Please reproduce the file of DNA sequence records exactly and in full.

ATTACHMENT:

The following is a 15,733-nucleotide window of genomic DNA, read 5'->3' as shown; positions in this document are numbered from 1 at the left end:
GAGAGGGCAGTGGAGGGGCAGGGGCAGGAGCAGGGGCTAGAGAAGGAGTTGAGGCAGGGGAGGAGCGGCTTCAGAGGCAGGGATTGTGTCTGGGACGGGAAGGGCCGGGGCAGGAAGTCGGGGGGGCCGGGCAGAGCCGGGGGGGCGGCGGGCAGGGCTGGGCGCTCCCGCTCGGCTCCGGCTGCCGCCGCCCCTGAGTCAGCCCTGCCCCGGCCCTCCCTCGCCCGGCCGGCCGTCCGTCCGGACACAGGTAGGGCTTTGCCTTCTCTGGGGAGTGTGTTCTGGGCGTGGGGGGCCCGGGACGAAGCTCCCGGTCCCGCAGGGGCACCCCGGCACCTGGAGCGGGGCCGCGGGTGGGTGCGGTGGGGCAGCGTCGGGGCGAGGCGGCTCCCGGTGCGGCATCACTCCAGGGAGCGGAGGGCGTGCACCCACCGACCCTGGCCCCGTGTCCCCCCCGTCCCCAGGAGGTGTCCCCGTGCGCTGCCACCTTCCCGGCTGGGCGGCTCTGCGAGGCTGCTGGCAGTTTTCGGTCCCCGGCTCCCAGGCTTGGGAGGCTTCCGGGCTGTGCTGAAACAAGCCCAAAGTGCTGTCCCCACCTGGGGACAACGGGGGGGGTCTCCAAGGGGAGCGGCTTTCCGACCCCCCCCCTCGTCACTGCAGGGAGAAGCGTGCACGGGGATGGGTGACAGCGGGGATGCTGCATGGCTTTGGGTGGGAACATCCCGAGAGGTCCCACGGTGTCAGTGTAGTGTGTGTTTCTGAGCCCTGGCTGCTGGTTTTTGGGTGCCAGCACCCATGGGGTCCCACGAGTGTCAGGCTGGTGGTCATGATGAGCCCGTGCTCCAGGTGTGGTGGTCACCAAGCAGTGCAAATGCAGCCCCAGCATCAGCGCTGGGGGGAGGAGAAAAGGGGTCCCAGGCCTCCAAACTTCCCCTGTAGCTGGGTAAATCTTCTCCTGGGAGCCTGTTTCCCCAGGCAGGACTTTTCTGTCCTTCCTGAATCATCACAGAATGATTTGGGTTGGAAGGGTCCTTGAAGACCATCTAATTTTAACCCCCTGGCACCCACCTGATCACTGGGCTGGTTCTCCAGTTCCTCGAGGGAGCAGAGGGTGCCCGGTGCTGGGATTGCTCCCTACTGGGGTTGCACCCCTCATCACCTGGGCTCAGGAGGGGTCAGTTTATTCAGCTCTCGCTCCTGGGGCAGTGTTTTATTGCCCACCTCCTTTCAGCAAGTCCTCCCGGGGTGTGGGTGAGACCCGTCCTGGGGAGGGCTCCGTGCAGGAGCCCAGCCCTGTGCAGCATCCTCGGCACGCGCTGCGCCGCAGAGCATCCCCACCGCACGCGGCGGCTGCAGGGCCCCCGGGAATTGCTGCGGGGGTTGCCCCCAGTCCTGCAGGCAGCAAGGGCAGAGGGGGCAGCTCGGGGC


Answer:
The following is a 15,733-nucleotide window of genomic DNA, read 5'->3' as shown; positions in this document are numbered from 1 at the left end:
GAGAGGGCAGTGGAGGGGCAGGGGCAGGAGCAGGGGCTAGAGAAGGAGTTGAGGCAGGGGAGGAGCGGCTTCAGAGGCAGGGATTGTGTCTGGGACGGGAAGGGCCGGGGCAGGAAGTCGGGGGGGCCGGGCAGAGCCGGGGGGGCGGCGGGCAGGGCTGGGCGCTCCCGCTCGGCTCCGGCTGCCGCCGCCCCTGAGTCAGCCCTGCCCCGGCCCTCCCTCGCCCGGCCGGCCGTCCGTCCGGACACAGGTAGGGCTTTGCCTTCTCTGGGGAGTGTGTTCTGGGCGTGGGGGGCCCGGGACGAAGCTCCCGGTCCCGCAGGGGCACCCCGGCACCTGGAGCGGGGCCGCGGGTGGGTGCGGTGGGGCAGCGTCGGGGCGAGGCGGCTCCCGGTGCGGCATCACTCCAGGGAGCGGAGGGCGTGCACCCACCGACCCTGGCCCCGTGTCCCCCCCGTCCCCAGGAGGTGTCCCCGTGCGCTGCCACCTTCCCGGCTGGGCGGCTCTGCGAGGCTGCTGGCAGTTTTCGGTCCCCGGCTCCCAGGCTTGGGAGGCTTCCGGGCTGTGCTGAAACAAGCCCAAAGTGCTGTCCCCACCTGGGGACAACGGGGGGGGTCTCCAAGGGGAGCGGCTTTCCGACCCCCCCCCTCGTCACTGCAGGGAGAAGCGTGCACGGGGATGGGTGACAGCGGGGATGCTGCATGGCTTTGGGTGGGAACATCCCGAGAGGTCCCACGGTGTCAGTGTAGTGTGTGTTTCTGAGCCCTGGCTGCTGGTTTTTGGGTGCCAGCACCCATGGGGTCCCACGAGTGTCAGGCTGGTGGTCATGATGAGCCCGTGCTCCAGGTGTGGTGGTCACCAAGCAGTGCAAATGCAGCCCCAGCATCAGCGCTGGGGGGAGGAGAAAAGGGGTCCCAGGCCTCCAAACTTCCCCTGTAGCTGGGTAAATCTTCTCCTGGGAGCCTGTTTCCCCAGGCAGGACTTTTCTGTCCTTCCTGAATCATCACAGAATGATTTGGGTTGGAAGGGTCCTTGAAGACCATCTAATTTTAACCCCCTGGCACCCACCTGATCACTGGGCTGGTTCTCCAGTTCCTCGAGGGAGCAGAGGGTGCCCGGTGCTGGGATTGCTCCCTACTGGGGTTGCACCCCTCATCACCTGGGCTCAGGAGGGGTCAGTTTATTCAGCTCTCGCTCCTGGGGCAGTGTTTTATTGCCCACCTCCTTTCAGCAAGTCCTCCCGGGGTGTGGGTGAGACCCGTCCTGGGGAGGGCTCCGTGCAGGAGCCCAGCCCTGTGCAGCATCCTCGGCACGCGCTGCGCCGCAGAGCATCCCCACCGCACGCGGCGGCTGCAGGGCCCCCGGGAATTGCTGCGGGGGTTGCCCCCAGTCCTGCAGGCAGCAAGGGCAGAGGGGGCAGCTCGGGGC